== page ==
Wales has some of the UK’s top rated Blue Flag beaches. The country looks to the sea and with 750 miles of coastline, you are rarely that far from the water. Wales’ seaside resorts, like Mumbles, Tenby and Llandudno have character and style and are popular with holiday makers. Our big cities are on the coast too. Cardiff with its vibrant Bay area and Swansea with its Maritime Quarter, all have connections with the sea.
There are three National Parks in Wales covering an area of 4122 sq km. This represents approximately 20% of the land area of Wales.
Snowdonia is the largest National Park in Wales, there are 100 lakes, 90 mountain peaks, 37 miles of pristine coastline and beaches, Moors and wetlands, a rainbow beetle and lily you won’t find anywhere else on earth. Snowdonia has some of the most spectacular mountain scenery in England and Wales with Snowdon in the North and Cadair Idris in the South. Snowdon is the highest mountain in England and Wales at 1,085m and in Welsh is known as “Yr Wyddfa”. In all there are more than 90 summits over 2,000 feet and 15 0ver 3,000.
Pembrokeshire Coast National Park boasts a wealth of wonderful places to explore and enjoy. Its stunning coastline offers safe, sandy beaches ideal for families, as well as rugged cliffs and secluded rocky coves. It’s a paradise for the wildlife enthusiast, internationally important for its rare habitats and species and offshore lie Pembrokeshire’s unique islands, each with their own special character.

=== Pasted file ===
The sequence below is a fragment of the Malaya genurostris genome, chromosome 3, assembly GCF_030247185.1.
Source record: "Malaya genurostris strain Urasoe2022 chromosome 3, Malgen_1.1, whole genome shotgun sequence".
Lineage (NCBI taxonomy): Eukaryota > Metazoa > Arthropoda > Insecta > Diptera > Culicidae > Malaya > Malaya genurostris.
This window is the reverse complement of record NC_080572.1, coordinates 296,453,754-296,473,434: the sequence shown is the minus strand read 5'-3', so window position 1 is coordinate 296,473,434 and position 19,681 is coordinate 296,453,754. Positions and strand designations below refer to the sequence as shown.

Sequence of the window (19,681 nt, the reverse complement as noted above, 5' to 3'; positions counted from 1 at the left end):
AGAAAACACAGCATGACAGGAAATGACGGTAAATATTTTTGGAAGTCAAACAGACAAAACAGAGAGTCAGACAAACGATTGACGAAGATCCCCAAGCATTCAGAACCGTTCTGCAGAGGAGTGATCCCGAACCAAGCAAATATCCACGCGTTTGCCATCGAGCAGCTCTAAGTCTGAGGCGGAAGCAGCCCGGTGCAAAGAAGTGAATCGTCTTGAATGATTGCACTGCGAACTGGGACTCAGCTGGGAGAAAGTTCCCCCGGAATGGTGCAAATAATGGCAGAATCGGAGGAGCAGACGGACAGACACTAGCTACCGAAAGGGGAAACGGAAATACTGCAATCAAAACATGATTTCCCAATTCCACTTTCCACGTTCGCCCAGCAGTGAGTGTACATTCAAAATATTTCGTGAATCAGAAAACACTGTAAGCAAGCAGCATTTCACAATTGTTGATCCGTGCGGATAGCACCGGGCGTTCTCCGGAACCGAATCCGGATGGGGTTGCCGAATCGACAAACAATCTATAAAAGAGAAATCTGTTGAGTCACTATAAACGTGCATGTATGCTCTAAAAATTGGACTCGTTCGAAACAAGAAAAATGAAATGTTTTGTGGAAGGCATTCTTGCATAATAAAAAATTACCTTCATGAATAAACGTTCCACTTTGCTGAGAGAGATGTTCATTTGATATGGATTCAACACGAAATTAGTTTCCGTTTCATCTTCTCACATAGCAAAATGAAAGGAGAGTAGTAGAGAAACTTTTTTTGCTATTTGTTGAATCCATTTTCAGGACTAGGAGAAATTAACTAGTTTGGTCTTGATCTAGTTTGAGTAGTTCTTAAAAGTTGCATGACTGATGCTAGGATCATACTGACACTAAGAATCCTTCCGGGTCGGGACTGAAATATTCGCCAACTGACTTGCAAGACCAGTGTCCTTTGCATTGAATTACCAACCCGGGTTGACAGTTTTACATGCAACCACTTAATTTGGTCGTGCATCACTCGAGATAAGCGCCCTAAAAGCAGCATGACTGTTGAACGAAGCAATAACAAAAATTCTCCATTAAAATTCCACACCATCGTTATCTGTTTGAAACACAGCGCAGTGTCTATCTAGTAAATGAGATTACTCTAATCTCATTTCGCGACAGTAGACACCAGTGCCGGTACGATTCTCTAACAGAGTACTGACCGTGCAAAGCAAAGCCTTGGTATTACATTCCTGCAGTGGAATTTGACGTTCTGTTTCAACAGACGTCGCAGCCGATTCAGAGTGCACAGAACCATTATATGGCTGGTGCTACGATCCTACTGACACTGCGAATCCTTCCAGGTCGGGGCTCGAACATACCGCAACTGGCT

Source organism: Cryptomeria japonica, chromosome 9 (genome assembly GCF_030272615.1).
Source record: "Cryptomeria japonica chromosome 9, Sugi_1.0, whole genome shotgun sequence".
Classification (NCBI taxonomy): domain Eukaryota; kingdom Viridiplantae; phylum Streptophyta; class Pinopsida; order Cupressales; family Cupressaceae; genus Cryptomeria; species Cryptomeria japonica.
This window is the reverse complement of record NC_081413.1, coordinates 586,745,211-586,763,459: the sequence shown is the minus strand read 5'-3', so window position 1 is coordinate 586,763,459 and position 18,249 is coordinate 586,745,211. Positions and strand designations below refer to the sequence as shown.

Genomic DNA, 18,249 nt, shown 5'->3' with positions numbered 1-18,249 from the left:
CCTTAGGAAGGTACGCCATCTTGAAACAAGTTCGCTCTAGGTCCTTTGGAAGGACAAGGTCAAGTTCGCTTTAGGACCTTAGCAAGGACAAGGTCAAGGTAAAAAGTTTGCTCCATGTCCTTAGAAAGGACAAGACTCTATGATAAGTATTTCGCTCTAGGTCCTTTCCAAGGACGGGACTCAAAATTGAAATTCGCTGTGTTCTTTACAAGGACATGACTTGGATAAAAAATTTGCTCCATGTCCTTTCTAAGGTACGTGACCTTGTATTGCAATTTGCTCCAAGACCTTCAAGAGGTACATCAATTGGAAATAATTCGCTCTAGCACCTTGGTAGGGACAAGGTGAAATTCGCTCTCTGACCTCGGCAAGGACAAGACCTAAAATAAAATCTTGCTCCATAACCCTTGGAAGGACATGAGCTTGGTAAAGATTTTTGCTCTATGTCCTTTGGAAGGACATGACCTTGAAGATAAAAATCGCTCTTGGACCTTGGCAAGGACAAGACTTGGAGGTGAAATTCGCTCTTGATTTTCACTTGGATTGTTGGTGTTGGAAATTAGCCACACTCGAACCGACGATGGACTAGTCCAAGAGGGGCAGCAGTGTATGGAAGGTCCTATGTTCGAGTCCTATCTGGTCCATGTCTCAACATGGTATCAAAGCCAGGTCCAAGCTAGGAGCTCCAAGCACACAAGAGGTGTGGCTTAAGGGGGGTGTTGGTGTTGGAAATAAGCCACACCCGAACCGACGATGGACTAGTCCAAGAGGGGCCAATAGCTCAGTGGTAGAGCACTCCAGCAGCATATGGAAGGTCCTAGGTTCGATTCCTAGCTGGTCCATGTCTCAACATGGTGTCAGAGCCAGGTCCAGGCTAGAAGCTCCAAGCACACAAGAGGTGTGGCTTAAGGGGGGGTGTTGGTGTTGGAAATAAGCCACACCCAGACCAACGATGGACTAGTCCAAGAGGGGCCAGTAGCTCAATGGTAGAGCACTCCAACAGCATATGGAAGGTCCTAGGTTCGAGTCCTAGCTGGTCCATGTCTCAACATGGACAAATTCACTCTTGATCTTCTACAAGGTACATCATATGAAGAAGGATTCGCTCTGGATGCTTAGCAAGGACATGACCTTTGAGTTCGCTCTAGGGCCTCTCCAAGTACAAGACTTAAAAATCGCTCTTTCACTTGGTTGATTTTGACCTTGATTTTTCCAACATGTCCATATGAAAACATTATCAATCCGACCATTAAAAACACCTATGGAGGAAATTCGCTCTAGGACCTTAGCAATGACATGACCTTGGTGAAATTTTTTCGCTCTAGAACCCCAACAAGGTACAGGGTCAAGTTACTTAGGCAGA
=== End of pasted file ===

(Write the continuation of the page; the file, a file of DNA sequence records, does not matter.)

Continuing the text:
The area’s fascinating past is ever-present in prehistoric tombs, Celtic crosses, Iron Age Hill Forts, Norman castles, medieval churches, Victorian forts and historic towns and villages. The Park is Britain’s only truly coastal National Park, covering 240 sq miles (620 sq km) of spectacular landscape around Wales’ south-western shore.
The Brecon Beacons National Park is also a beautiful part of Wales, with traditional market towns, stunning landscape, canal paths, castles and plenty of family attractions. The scenery here is both beautiful and diverse – rolling countryside and valleys, wide open spaces to the wild beauty of the waterfalls and caves. The park covers 519 square miles stretching from Llandeilo in the west to Hay-on-Wye in the east. The Park seeks to protect and enhance the natural beauty, wildlife and cultural heritage of an area that contains some of the most spectacular upland formations in Southern Britain. The upper 2 thirds of the Park are made up of old red sandstone which is transected by rivers to form 4 distinct ranges of hills: the Black Mountain, Fforest Fawr, the Central Beacons and, rather confusingly, the Black Mountains. The southern edge of the Park is given over to millstone grit and limestone which houses magnificent caves and passages.